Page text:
If you have completed Codependency Workbook Exercise One, congratulations to you. Please take a moment to pat yourself on the back. You deserve it, because it must have taken a great deal of courage to write about your family history. Most people shed some tears in our therapy session when they share it with me. Then they feel very relieved.
Many people are not ready to share the letter with their family of origin right away. If you have a therapist available or a sponsor, discuss it with that person. If not, review it with a supportive, nonjudgmental friend. Before sharing this with your family, it is important that you be ready to deal with their reactions. Unless they are in recovery, most families will not be able to validate your experience. However, it is very therapeutic to put your family history on paper and share it with another person.
Now we are ready to begin the next workbook exercise, which concerns relationships. Please make a list of the most important people in your life. This may include friends, lovers, a spouse, family members, coworkers, or a boss. Spend a few minutes thinking about each relationship. How many people on your list do you believe are dysfunctional? How many are addicts, have untreated mental illness, refuse to work, even if they are able, or have other major issues? Are you taking care of some of the people on your list? Are some of the relationships lopsided, where you do most of the giving?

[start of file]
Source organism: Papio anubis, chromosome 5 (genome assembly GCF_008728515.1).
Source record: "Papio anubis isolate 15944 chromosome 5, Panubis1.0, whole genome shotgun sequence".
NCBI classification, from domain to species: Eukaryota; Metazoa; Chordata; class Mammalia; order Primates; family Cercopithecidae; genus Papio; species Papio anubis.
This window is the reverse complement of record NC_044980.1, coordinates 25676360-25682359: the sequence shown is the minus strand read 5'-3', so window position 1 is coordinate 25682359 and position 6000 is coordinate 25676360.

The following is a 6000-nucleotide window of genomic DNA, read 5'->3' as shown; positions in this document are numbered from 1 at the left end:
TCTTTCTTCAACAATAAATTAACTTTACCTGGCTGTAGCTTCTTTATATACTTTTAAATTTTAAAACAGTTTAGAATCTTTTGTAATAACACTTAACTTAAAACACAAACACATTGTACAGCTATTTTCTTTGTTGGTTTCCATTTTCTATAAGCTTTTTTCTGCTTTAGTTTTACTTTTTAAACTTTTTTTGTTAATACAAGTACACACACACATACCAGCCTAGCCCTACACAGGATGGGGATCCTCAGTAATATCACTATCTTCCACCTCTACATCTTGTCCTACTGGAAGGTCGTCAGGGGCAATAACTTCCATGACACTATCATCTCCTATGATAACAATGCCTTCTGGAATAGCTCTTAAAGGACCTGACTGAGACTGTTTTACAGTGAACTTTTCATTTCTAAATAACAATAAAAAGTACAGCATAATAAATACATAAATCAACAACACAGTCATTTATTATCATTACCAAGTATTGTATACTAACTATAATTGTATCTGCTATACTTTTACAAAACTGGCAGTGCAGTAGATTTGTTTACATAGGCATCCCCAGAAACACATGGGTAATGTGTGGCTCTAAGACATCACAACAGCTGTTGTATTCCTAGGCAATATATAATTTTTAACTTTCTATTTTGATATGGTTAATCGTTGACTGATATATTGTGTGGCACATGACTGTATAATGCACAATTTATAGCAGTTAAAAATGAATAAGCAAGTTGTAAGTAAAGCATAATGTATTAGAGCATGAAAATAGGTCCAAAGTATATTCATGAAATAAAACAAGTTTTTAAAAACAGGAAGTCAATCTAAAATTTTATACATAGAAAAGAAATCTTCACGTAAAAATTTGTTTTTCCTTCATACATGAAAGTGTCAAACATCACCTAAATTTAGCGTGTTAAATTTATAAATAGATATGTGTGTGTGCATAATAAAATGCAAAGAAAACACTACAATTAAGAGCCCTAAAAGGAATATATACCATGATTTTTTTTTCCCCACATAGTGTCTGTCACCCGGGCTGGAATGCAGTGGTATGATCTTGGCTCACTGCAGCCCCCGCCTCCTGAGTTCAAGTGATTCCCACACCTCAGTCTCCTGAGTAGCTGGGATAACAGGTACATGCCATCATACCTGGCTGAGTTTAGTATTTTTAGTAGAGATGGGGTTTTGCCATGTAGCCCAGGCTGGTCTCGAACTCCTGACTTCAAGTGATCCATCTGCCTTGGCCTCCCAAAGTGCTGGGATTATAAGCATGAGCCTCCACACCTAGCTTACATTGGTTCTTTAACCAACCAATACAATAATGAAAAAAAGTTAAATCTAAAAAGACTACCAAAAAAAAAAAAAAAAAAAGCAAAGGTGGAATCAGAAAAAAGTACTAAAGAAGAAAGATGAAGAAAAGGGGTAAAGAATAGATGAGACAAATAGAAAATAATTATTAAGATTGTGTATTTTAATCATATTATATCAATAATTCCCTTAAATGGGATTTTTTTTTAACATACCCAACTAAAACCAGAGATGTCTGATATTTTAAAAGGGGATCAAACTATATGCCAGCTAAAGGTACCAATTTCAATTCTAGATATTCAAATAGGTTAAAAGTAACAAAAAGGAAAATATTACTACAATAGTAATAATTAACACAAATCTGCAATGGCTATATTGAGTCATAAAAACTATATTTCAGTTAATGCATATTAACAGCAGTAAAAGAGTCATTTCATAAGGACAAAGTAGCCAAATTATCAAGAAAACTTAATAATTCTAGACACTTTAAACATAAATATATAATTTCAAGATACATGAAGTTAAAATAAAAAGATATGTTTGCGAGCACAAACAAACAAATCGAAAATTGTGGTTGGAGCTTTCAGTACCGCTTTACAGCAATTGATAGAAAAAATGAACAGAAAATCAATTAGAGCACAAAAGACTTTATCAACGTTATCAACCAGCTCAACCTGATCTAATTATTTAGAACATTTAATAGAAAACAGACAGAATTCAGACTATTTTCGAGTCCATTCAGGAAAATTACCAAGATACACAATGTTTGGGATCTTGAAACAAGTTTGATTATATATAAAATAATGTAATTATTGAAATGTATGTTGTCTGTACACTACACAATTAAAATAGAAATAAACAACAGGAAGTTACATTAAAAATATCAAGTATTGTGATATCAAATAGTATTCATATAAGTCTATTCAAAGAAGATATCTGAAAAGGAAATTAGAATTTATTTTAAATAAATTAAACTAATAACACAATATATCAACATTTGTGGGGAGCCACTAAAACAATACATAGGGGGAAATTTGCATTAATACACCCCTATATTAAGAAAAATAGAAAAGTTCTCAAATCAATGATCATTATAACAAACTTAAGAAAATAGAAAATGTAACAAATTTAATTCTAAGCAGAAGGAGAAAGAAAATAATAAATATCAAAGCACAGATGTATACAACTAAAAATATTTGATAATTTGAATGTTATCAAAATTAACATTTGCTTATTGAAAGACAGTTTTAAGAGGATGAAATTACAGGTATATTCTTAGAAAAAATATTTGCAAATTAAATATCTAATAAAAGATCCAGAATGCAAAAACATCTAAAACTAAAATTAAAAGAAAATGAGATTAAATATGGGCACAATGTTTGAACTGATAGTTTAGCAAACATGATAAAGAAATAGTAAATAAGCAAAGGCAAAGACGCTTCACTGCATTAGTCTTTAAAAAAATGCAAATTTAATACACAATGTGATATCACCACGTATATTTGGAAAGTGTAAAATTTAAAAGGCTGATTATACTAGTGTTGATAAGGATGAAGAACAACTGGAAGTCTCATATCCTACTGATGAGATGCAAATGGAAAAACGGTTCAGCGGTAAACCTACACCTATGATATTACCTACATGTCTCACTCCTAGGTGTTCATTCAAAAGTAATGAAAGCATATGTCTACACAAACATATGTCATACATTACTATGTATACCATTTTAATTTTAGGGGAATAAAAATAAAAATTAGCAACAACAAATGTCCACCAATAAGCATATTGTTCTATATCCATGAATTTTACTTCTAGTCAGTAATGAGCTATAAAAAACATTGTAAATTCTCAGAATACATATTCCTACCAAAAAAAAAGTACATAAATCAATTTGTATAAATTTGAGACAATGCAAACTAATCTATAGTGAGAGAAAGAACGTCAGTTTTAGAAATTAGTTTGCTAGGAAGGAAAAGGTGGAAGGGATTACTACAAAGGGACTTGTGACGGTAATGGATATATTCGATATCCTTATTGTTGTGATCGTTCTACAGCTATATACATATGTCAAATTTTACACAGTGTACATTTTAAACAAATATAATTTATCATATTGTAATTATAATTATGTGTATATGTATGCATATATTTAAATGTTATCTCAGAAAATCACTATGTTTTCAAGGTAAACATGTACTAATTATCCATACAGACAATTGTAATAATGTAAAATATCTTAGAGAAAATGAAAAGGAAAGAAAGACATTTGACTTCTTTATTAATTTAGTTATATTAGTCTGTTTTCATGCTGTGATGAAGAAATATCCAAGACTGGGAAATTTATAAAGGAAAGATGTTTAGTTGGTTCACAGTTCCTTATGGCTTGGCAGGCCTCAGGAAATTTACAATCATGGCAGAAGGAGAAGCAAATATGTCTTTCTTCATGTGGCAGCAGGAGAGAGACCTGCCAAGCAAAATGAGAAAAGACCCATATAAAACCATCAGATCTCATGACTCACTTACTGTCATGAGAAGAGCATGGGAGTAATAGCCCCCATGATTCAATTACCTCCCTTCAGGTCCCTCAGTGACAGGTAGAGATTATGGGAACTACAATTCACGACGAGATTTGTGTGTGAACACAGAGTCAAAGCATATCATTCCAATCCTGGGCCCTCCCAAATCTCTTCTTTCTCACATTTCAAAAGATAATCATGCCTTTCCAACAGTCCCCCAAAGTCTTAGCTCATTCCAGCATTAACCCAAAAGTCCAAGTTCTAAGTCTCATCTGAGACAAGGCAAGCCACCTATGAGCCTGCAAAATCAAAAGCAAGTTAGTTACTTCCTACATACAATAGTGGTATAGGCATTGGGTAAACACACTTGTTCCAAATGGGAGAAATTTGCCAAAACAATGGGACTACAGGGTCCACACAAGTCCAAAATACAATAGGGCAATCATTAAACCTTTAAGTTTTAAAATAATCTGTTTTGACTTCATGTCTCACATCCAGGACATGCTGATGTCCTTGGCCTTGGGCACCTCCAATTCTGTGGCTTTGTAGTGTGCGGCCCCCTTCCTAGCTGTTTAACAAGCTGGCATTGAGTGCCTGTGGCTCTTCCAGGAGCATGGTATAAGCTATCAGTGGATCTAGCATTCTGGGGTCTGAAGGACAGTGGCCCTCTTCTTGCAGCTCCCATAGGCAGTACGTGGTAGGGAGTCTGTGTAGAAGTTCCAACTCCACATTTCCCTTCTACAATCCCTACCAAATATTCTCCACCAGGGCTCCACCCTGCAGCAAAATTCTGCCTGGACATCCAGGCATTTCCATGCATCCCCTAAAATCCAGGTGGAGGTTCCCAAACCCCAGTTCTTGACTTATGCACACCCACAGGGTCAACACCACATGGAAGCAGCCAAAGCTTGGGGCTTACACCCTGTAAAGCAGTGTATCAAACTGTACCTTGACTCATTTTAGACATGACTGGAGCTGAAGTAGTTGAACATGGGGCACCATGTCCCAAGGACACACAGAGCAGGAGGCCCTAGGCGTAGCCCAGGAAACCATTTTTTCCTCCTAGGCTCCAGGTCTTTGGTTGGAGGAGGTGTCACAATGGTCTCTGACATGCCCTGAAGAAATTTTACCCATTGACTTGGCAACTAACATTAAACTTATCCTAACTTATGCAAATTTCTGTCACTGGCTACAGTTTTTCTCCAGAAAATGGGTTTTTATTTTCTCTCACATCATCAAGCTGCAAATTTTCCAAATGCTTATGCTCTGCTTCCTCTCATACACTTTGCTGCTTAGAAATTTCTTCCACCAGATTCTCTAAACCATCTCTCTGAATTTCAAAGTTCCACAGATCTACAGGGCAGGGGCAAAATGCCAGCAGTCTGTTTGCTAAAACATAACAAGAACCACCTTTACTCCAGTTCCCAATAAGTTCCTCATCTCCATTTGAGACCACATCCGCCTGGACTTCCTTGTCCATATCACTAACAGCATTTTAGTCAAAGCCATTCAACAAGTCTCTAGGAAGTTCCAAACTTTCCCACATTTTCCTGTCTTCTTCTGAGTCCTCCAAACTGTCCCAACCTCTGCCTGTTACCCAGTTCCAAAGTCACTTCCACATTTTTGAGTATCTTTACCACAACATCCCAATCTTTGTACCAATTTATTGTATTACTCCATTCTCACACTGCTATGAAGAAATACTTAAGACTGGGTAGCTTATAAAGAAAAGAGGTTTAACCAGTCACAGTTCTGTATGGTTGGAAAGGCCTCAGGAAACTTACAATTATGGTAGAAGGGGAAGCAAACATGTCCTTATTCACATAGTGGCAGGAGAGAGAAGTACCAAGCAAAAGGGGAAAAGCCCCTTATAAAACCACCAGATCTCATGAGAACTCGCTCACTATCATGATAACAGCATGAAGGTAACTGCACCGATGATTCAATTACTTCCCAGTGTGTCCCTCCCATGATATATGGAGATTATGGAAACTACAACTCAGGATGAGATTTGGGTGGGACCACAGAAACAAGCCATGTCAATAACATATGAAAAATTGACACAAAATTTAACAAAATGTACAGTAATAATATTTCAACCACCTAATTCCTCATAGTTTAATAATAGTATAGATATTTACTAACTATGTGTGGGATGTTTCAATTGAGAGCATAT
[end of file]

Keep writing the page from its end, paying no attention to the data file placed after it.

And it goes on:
You may wonder why some of your relationships are lopsided. Dysfunctional people can sense that you are a caretaker and are drawn to you. It is almost as though they can smell you. You may find yourself drawn to them as well.
Last night, I saw a married couple where the wife was unsuccessfully trying to stop her alcoholic husband from drinking. She was anxious, frustrated, and very angry. Of course she would be frustrated. She was trying to control something that she had no control over. The facts are that we are powerless over other people, places, and things. Realizing this is helpful to codependents because they can learn to let go and relax. Trying to fix others is impossible, and just upsets the fixer. It also is not helpful to the dysfunctional person. Normally addicts only get help because of the consequences of their using. If the caretaker undoes the consequences, they caretaker unknowingly helps enable the dysfunctional person to remain sick.
Since caretaking may make you miserable and help your loved one stay sick, maybe we can work on not doing it. How? You can begin to learn to set boundaries. For example, you might tell the loved one that you will no longer bail him or her out if he is arrested. You may tell him that you will no longer call in sick if he is too hung over to work. You may tell her that you will only talk with her when she is sober.
I suggest that you put your list away for at least 24 hours. Then pick the relationship that causes you the most stress. Think about a boundary that you may set and write it down. Practice telling your loved one about the boundary. He or she will probably not like it, but in the long run it will be good for both of you. Be sure that you are prepared to maintain the boundary before you set it. The first time you do this, you are taking a major step in your recovery. Be sure to spend some time with someone who will support you setting a boundary.
© Copyright 2012 GoodTherapy.org. All rights reserved. Permission to publish granted by Joyce Henley, MSW, LCSW, CEAP, SAP, therapist in O Fallon, Missouri
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